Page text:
Monday, April 20, 2009


"...something special happens when a group starts to sing togther--something extraordinary from a cognitive (and dynamic complex systems) perspective, something you've probably experienced yourself in any place where people come together to sing: football games, church, campfires, or political rallies."


"Confucius reportedly said, 'Music produces a kind of pleasure which human nature cannot do without.'"

"Music and health are intimately related in human history, from shamanic healing to 'witch doctors,' from the Hebrews to current-day programs of music therapy. King David played the harp to relieve the stress of King Saul (Samuel I, 16:1-23), and the ancient Greeks (in particular Zenocrates, Sarpander, and Arien) used harp music to ease the outbursts of people with mental illnesses."


"The six types of songs that shaped human nature
--friendship, joy, comfort,
knowledge, religion,
and love songs--
I've come to think are obvious..."

Peace Corps Volunteer

Catherine "Kate" Puzey, Peace Corps volunteer, was found dead outside her home in a remote, rural village about a seven hour drive north of Cotonou, in West Africa.

Peace Corps volunteer’s killing devastates relatives in Cumming
by Kathy Jefcoats

The Atlanta Journal-Constitution
Monday, March 16, 2009

Kate Puzey settled into the West African nation Benin almost two years ago as a Peace Corps volunteer teaching English.

Relatives said she acclimated quickly, dining with local seamstresses and wise women, and attending a birthday party for a village child. Puzey, 24, wrote on her blog of witnessing a ritual circumcision and anticipating the start of mango season in April.

So her parents, Harry and Lois Puzey of Cumming, were devastated to learn last week that someone had killed their only daughter. Her body was found Thursday outside her home in Benin.

“We’ve been told they have a major suspect but we don’t know any details,” Harry Puzey said Sunday. “We don’t think her death was political or random but an individual act by one person.”
Lois Puzey said her daughter was a staunch defender of the “underdog.”

“She was whipsmart, articulate and honest with people,” Lois Puzey said. “She would always stand up for the underdog. That was a major part of her personality.”

Kate Puzey was born in Germany, where her parents were U.S. Department of Defense teachers. When she was 7, they moved to Okinawa, where Kate graduated high school at the top of her class. She graduated from the College of William & Mary in Williamsburg, Va.

“We taught her to be a citizen of the world,” he said.

Kate wrote about her experiences around the world on her blog, at

One entry about Benin begins:

“I realized some time ago my education here goes way beyond the local language and customs. I’ve become familiar with so many new sounds. I now know the sound of a chicken when it’s being killed, a goat when it’s giving birth, the baby next door when it’s hungry. … With all the noise I find myself listening more. That is, before I put in earplugs at night to try and get some sleep!”

Lois Puzey said she is devastated.

“She was an incredible person, gifted in people skills,” she said. “She would just light up a room. It’s hard to believe someone bigger than life is gone.”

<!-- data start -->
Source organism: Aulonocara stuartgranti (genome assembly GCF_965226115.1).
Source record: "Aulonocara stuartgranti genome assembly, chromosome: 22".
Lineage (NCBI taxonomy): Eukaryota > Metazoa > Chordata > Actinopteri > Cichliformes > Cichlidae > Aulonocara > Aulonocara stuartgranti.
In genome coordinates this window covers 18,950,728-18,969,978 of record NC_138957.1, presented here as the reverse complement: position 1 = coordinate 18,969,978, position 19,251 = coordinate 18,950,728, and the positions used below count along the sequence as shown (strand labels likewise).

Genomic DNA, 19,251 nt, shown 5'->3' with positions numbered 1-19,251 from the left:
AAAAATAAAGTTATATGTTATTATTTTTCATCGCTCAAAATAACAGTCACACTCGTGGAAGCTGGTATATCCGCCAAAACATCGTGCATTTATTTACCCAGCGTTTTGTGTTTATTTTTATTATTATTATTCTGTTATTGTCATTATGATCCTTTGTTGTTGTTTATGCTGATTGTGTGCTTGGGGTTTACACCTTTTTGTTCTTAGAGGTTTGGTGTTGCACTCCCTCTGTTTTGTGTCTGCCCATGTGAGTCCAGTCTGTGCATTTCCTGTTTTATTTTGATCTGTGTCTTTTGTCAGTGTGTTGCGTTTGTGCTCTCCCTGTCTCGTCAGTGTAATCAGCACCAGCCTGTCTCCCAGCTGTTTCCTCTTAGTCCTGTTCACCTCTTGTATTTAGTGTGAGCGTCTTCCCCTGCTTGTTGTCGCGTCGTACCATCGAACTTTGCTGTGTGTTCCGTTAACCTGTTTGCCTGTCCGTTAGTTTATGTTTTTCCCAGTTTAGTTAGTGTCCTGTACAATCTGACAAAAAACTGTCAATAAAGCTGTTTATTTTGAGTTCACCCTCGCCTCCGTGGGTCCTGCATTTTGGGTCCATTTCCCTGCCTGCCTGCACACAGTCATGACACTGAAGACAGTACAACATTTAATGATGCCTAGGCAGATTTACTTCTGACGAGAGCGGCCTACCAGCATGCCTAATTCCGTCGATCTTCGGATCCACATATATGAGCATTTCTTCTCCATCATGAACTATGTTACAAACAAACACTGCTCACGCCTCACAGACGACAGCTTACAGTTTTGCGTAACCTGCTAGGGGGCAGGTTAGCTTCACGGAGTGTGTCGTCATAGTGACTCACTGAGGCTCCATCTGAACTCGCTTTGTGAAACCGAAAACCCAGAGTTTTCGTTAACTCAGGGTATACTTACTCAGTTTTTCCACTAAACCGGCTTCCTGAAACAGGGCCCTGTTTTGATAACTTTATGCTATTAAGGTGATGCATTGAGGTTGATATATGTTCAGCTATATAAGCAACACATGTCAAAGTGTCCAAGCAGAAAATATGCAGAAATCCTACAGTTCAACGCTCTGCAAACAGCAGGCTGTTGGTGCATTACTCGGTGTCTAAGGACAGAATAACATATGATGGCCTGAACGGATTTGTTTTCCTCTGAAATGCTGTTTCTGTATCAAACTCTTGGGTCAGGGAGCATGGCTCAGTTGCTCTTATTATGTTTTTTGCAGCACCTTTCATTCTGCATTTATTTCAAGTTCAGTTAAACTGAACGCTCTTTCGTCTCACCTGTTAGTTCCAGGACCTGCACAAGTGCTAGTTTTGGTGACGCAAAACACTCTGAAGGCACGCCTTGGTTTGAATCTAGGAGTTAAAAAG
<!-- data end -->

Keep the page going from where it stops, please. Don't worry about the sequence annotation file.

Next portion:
Kate Puzey was comfortable in her adopted, albeit temporary, home, said her cousin, Emilie Jacobs-Finnegan.

“She always saw the positive in people,” Jacobs-Finnegan said. “But she was not naive. She was feisty, a real steel magnolia, but she had a way of soothing people. She was open-minded and compassionate.”

Lois Puzey said her daughter’s body will be accompanied back to Georgia in a few days by a Peace Corps official.

Services are set for 11 a.m. Saturday at Alpharetta’s Sanctuary at Birmingham United Methodist Church.

There are over 100 Peace Corps volunteers currently working in Benin.

Out of the Woods

When we travel by car, my husband does the driving and I read aloud. On one road trip, we were introduced to Chris Offutt's writings in his book of short stories Whiskey Straight and were both blown away by his writing.
The man can write.
His book The Same River Twice broke my heart, as did No Heroes.
I don't read short stories as much as I used to (recalling how I savored/devoured the stories by John O'Hara and his characters' perfect dialogue).

shadows and light

By a departing light
by Emily Dickinson

By a departing light
We see acuter, quite,
Than by a wick that stays.
There's something in the flight
That clarifies the sight
And decks the rays.

Habitat for Humanity

Didn't cook on Sunday (again!).

Seguin Habitat for Humanity served its special grilled chicken and pork loin lunches during its Square Meal for Habitat plate fundraiser on Sunday at Faith Lutheran Church.
Some of the funds from this lunch will be used for the 13th home being built on the corner of Ireland and Guadalupe.
A good cause. A good meal.

Better laughter - than tears

We devoured these!

1/2 cup butter, softened
1/2 cup butter flavored shortening
1 cup packed light brown sugar
1/2 cup white sugar
2 eggs
1 teaspoon vanilla extract
1 1/2 cups all-purpose flour
1 teaspoon baking soda
1 teaspoon ground cinnamon
1/2 teaspoon ground cloves
1/2 teaspoon salt
3 cups rolled oats
1 cup raisins
  1. Preheat oven to 350 degrees F.
  2. In a large bowl, cream together the butter, butter flavored shortening, brown sugar, white sugar, eggs, and vanilla until smooth. Combine the flour, baking soda, cinnamon, cloves, and salt; stir into the sugar mixture. Stir in the oats and raisins. Drop by rounded teaspoonfuls onto ungreased cookie sheets.
  3. Bake 10 to 12 minutes until light and golden. Do not overbake. Let them cool for 2 minutes before removing from cookie sheets to cool completely. Store in airtight container.

Note: the day I baked these, they never made it to the 'airtight container' - they were gone in a flash!